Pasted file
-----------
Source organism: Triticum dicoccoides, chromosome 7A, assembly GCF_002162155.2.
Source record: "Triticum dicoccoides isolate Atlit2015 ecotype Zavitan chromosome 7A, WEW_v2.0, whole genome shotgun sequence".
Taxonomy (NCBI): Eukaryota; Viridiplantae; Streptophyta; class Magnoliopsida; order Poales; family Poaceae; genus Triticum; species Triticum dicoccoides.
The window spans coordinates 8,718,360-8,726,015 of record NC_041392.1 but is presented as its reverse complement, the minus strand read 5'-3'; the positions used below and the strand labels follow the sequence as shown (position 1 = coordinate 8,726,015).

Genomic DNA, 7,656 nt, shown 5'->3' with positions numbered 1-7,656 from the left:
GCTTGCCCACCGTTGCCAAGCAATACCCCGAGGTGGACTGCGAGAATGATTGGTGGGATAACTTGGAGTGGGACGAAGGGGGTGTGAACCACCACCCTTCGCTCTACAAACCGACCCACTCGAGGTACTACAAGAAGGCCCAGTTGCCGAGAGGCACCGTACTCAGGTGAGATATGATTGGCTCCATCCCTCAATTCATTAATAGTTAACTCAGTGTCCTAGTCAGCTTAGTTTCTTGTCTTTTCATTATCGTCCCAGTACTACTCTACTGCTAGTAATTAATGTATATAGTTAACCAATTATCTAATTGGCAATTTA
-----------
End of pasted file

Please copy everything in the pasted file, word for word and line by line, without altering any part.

Source organism: Triticum dicoccoides, chromosome 7A, assembly GCF_002162155.2.
Source record: "Triticum dicoccoides isolate Atlit2015 ecotype Zavitan chromosome 7A, WEW_v2.0, whole genome shotgun sequence".
Taxonomy (NCBI): Eukaryota; Viridiplantae; Streptophyta; class Magnoliopsida; order Poales; family Poaceae; genus Triticum; species Triticum dicoccoides.
The window spans coordinates 8,718,360-8,726,015 of record NC_041392.1 but is presented as its reverse complement, the minus strand read 5'-3'; the positions used below and the strand labels follow the sequence as shown (position 1 = coordinate 8,726,015).

Genomic DNA, 7,656 nt, shown 5'->3' with positions numbered 1-7,656 from the left:
GCTTGCCCACCGTTGCCAAGCAATACCCCGAGGTGGACTGCGAGAATGATTGGTGGGATAACTTGGAGTGGGACGAAGGGGGTGTGAACCACCACCCTTCGCTCTACAAACCGACCCACTCGAGGTACTACAAGAAGGCCCAGTTGCCGAGAGGCACCGTACTCAGGTGAGATATGATTGGCTCCATCCCTCAATTCATTAATAGTTAACTCAGTGTCCTAGTCAGCTTAGTTTCTTGTCTTTTCATTATCGTCCCAGTACTACTCTACTGCTAGTAATTAATGTATATAGTTAACCAATTATCTAATTGGCAATTTA